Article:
Is Sotomayor Liberal Enough?

The Supreme Court nominee’s life story is certainly compelling. But her slim record on progressive concerns warrants a closer look.

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Tom Goldstein writes on the influential SCOTUSblog that these opinions “put her in essentially the same ideological position as Justice [David] Souter.” But she agreed with the Bush administration in a 2002 case surrounding the so-called “global gag rule” on providing money to overseas groups that perform or inform women about abortion. Ogletree says that in “many of the major criminal cases that did come before the court, she generally sided with the government.” And Souter, who was nominated by a Republican but eventually became a consistent member of the court’s left wing, is the encyclopedia entry for a lifetime appointment gone haywire.

Sotomayor’s life story offers compelling hints to her values. Clerks say she admired Souter and Justice Benjamin Cardozo. But even her protégés, who can offer detailed accounts of her “perfectionist” style, warm demeanor and attention to the rule of law, seem to know very little about her personal views on social issues. Though she would, if confirmed, be the sixth Catholic member of the court, her colleagues had no sense of her faith or how she would spend weekends or religious holidays. “I don’t know whether she went to church regularly,” says Schoenfeld.

The process of lawmaking, then, seems to be the most telling part of Sotomayor’s biography. And in her shop, every case, big or small, was very process-oriented. “You don’t do anything different because a case is political,” says Charu Chandrasekhan, who clerked for Sotomayor from 2004 to 2005, and said there was nothing particularly controversial during her tenure. “You treat every single case the same way—you look at the precedent, you see what subsequent decisions have been made … I can confidently say the process is uniform.

It’s good that she’ll be fair—and Obama, who did not ask Sotomayor for her opinion on abortion or apply a “litmus test” on other issues, seems unworried that she’ll betray the progressives that elected him. But for liberals looking for a voice to rival vocal Supreme Court conservatives like Antonin Scalia, Sotomayor’s ability to lobby others is arguably the most important thing to know about her. The Nine, Jeffrey Toobin’s chronicle of the court under late Chief Justice William Rehnquist, notes that good bilateral relationships were at times key to changing the outcome of cases. Retired Justice Sandra Day O’Connor, for example, was a particularly influential voice on the court, in part because she occupied the role of both confidante and caretaker. Rehnquist once intervened when Scalia attacked an O’Connor opinion, snapping, “Nino, you’re pissing off Sandra again.”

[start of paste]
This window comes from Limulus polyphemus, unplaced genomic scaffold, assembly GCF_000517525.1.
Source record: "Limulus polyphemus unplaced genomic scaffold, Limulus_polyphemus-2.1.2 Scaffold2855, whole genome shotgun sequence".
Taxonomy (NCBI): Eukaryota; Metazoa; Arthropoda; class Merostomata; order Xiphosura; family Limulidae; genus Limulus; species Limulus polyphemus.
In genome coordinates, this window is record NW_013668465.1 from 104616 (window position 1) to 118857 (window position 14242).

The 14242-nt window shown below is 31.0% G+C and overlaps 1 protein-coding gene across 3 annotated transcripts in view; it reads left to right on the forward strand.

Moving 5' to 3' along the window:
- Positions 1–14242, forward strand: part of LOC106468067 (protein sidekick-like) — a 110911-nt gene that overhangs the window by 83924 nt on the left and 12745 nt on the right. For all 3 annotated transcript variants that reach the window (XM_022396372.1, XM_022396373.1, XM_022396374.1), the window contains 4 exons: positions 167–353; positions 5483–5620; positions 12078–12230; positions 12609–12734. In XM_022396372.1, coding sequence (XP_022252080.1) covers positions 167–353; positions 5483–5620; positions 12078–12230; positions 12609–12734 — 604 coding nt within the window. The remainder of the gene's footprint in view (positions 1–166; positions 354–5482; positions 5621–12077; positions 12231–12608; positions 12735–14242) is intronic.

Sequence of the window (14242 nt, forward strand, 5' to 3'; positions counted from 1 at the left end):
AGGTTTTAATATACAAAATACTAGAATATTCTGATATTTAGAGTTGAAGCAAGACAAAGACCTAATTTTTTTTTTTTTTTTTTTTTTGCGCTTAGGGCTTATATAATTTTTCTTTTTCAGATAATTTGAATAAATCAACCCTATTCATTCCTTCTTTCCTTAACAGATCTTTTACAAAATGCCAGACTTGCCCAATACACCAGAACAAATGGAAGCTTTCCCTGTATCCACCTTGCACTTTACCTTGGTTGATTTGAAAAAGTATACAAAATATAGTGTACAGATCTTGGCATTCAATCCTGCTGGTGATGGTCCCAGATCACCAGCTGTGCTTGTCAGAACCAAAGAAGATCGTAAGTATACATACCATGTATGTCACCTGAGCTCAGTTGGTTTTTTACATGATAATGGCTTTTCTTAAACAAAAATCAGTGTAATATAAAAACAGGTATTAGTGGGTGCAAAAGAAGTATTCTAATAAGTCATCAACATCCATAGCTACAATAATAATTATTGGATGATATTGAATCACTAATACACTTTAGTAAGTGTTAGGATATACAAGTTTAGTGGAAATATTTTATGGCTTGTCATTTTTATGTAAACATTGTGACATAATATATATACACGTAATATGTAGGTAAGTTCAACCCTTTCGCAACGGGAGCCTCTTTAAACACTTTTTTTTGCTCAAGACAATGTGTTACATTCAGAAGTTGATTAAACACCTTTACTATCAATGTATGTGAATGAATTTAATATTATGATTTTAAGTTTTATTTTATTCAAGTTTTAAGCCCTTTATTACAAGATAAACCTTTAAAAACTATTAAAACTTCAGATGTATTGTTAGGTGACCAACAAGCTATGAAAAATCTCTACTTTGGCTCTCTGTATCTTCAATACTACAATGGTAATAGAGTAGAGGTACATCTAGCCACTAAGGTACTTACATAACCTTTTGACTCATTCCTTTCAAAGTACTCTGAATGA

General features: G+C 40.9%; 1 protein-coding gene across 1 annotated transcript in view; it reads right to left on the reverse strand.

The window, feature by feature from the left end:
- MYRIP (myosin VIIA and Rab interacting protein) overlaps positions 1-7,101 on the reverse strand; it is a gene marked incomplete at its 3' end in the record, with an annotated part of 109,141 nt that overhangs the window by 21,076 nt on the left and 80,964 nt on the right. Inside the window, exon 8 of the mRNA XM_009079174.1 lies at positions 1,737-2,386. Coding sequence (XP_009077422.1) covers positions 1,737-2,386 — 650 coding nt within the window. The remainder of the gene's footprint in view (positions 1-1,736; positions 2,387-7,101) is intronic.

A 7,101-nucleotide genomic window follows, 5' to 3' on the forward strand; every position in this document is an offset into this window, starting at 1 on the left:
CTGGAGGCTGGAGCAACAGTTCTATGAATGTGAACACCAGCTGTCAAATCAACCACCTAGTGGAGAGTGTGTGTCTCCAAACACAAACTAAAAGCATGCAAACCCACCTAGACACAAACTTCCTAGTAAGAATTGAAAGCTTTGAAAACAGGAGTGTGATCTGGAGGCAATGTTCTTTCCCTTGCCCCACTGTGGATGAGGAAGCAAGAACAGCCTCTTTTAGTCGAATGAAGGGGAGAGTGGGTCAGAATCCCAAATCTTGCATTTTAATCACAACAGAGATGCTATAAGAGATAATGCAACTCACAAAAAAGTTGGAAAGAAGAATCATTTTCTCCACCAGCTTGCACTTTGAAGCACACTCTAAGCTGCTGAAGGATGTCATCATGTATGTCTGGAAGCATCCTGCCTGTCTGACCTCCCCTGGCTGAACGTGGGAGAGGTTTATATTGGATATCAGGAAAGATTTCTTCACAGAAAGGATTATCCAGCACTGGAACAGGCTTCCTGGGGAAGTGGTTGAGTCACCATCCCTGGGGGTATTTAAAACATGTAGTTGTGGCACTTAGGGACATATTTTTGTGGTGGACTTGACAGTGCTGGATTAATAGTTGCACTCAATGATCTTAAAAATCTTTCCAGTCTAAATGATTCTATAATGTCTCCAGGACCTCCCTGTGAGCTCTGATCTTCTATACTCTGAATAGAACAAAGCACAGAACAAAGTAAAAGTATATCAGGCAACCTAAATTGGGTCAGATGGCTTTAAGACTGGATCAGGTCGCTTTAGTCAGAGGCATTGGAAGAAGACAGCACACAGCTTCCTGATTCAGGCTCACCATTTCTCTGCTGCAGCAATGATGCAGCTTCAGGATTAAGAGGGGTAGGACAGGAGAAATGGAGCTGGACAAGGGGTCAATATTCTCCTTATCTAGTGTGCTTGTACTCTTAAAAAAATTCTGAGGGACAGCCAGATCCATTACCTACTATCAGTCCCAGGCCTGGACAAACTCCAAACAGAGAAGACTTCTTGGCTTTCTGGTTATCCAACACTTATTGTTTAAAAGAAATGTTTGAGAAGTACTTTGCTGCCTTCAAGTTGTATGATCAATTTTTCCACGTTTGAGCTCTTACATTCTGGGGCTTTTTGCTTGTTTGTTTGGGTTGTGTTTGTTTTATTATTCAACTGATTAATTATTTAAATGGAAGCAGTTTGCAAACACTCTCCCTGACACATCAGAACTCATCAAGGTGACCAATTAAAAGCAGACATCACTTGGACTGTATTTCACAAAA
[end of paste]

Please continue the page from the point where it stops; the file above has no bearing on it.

This means there is a vacancy of another kind to fill. Sotomayor’s colleagues say she has been an occasional voice of persuasion in the courtroom and behind the scenes—which is largely the result of her “den mother” approach to the 2nd Circuit community. The standard adage in the chambers was “do other people’s work first”—a professional courtesy that Sotomayor strictly enforced. “She was the one who took the lead on getting [other judges] together in a stress-free social atmosphere,” says Schoenfeld. “She takes that aspect of decision-making very seriously. That there’s a collegial nature to the process and it’s important to have a good relationship with her colleagues.”

This may be the news that liberals have been waiting for. Ideology aside, it seems that Obama has chosen someone who, like O’Connor, knows how to get what she wants. That in itself is change we can believe in.

Dayo Olopade is Washington reporter for The Root.